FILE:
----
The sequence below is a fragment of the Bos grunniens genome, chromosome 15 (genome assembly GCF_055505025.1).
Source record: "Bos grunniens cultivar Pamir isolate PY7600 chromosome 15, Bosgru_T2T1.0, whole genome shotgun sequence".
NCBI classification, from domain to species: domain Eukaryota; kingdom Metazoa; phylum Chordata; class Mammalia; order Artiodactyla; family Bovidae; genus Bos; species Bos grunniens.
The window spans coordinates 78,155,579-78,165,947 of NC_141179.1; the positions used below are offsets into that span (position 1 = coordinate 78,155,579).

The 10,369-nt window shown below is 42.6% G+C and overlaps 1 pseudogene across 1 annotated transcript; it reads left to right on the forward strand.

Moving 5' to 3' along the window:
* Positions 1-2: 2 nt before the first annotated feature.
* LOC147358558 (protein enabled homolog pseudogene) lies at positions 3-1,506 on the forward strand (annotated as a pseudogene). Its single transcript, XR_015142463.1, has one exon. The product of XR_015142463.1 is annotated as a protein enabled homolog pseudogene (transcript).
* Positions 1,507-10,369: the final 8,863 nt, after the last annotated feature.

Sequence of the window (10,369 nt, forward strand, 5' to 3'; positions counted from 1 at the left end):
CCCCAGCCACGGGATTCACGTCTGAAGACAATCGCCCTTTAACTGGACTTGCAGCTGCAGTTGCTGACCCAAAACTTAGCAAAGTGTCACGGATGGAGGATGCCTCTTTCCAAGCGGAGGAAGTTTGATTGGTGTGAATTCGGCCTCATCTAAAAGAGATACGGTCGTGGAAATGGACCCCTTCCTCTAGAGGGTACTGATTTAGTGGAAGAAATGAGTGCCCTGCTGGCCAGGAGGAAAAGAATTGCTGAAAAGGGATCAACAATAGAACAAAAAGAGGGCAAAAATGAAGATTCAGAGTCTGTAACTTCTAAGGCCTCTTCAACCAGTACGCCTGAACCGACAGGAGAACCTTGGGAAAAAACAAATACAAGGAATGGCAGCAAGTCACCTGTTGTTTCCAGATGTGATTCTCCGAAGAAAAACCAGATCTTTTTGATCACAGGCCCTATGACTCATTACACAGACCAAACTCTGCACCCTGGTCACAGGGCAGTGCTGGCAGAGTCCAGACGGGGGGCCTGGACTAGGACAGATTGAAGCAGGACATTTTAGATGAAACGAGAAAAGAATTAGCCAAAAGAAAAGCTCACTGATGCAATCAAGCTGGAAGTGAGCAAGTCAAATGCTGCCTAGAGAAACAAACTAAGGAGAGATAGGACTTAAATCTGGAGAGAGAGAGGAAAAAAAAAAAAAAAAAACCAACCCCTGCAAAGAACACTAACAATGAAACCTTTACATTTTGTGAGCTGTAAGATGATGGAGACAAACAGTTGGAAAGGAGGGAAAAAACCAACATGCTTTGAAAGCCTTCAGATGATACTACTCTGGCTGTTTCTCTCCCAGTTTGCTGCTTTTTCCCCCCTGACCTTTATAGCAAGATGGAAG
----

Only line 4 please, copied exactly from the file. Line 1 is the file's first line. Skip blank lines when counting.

The window spans coordinates 78,155,579-78,165,947 of NC_141179.1; the positions used below are offsets into that span (position 1 = coordinate 78,155,579).